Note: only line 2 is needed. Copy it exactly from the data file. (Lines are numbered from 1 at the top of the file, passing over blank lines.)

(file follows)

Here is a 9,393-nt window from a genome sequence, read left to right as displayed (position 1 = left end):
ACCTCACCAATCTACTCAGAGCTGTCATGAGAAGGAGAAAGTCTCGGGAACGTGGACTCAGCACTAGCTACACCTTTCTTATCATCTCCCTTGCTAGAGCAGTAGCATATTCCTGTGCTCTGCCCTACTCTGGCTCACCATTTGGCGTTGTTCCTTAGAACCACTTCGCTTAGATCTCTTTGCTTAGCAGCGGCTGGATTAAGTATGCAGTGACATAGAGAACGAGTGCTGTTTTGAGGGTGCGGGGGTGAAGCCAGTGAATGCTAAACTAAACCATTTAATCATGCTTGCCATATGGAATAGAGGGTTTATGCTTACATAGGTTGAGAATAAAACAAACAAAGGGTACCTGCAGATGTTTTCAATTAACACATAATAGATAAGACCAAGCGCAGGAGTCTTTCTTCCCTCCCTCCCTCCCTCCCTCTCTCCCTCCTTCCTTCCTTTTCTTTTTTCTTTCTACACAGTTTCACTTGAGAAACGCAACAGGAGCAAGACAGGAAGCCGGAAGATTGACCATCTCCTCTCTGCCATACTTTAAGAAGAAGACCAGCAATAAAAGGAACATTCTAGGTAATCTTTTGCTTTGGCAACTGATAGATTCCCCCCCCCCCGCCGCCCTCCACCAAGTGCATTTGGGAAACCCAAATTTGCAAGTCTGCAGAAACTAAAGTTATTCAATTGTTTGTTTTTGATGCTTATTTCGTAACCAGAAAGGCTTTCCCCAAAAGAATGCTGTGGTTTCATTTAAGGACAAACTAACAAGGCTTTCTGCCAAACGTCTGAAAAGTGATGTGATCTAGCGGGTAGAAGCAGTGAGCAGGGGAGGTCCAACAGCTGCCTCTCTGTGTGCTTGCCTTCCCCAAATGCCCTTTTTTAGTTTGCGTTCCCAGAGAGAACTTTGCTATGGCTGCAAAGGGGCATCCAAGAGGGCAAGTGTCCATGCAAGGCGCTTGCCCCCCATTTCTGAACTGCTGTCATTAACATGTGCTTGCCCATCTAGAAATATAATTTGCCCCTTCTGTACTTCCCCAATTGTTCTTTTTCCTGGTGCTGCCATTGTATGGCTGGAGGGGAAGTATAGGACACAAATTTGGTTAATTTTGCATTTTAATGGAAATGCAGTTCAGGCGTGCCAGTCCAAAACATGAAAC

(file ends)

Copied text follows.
ACCTCACCAATCTACTCAGAGCTGTCATGAGAAGGAGAAAGTCTCGGGAACGTGGACTCAGCACTAGCTACACCTTTCTTATCATCTCCCTTGCTAGAGCAGTAGCATATTCCTGTGCTCTGCCCTACTCTGGCTCACCATTTGGCGTTGTTCCTTAGAACCACTTCGCTTAGATCTCTTTGCTTAGCAGCGGCTGGATTAAGTATGCAGTGACATAGAGAACGAGTGCTGTTTTGAGGGTGCGGGGGTGAAGCCAGTGAATGCTAAACTAAACCATTTAATCATGCTTGCCATATGGAATAGAGGGTTTATGCTTACATAGGTTGAGAATAAAACAAACAAAGGGTACCTGCAGATGTTTTCAATTAACACATAATAGATAAGACCAAGCGCAGGAGTCTTTCTTCCCTCCCTCCCTCCCTCCCTCTCTCCCTCCTTCCTTCCTTTTCTTTTTTCTTTCTACACAGTTTCACTTGAGAAACGCAACAGGAGCAAGACAGGAAGCCGGAAGATTGACCATCTCCTCTCTGCCATACTTTAAGAAGAAGACCAGCAATAAAAGGAACATTCTAGGTAATCTTTTGCTTTGGCAACTGATAGATTCCCCCCCCCCCGCCGCCCTCCACCAAGTGCATTTGGGAAACCCAAATTTGCAAGTCTGCAGAAACTAAAGTTATTCAATTGTTTGTTTTTGATGCTTATTTCGTAACCAGAAAGGCTTTCCCCAAAAGAATGCTGTGGTTTCATTTAAGGACAAACTAACAAGGCTTTCTGCCAAACGTCTGAAAAGTGATGTGATCTAGCGGGTAGAAGCAGTGAGCAGGGGAGGTCCAACAGCTGCCTCTCTGTGTGCTTGCCTTCCCCAAATGCCCTTTTTTAGTTTGCGTTCCCAGAGAGAACTTTGCTATGGCTGCAAAGGGGCATCCAAGAGGGCAAGTGTCCATGCAAGGCGCTTGCCCCCCATTTCTGAACTGCTGTCATTAACATGTGCTTGCCCATCTAGAAATATAATTTGCCCCTTCTGTACTTCCCCAATTGTTCTTTTTCCTGGTGCTGCCATTGTATGGCTGGAGGGGAAGTATAGGACACAAATTTGGTTAATTTTGCATTTTAATGGAAATGCAGTTCAGGCGTGCCAGTCCAAAACATGAAAC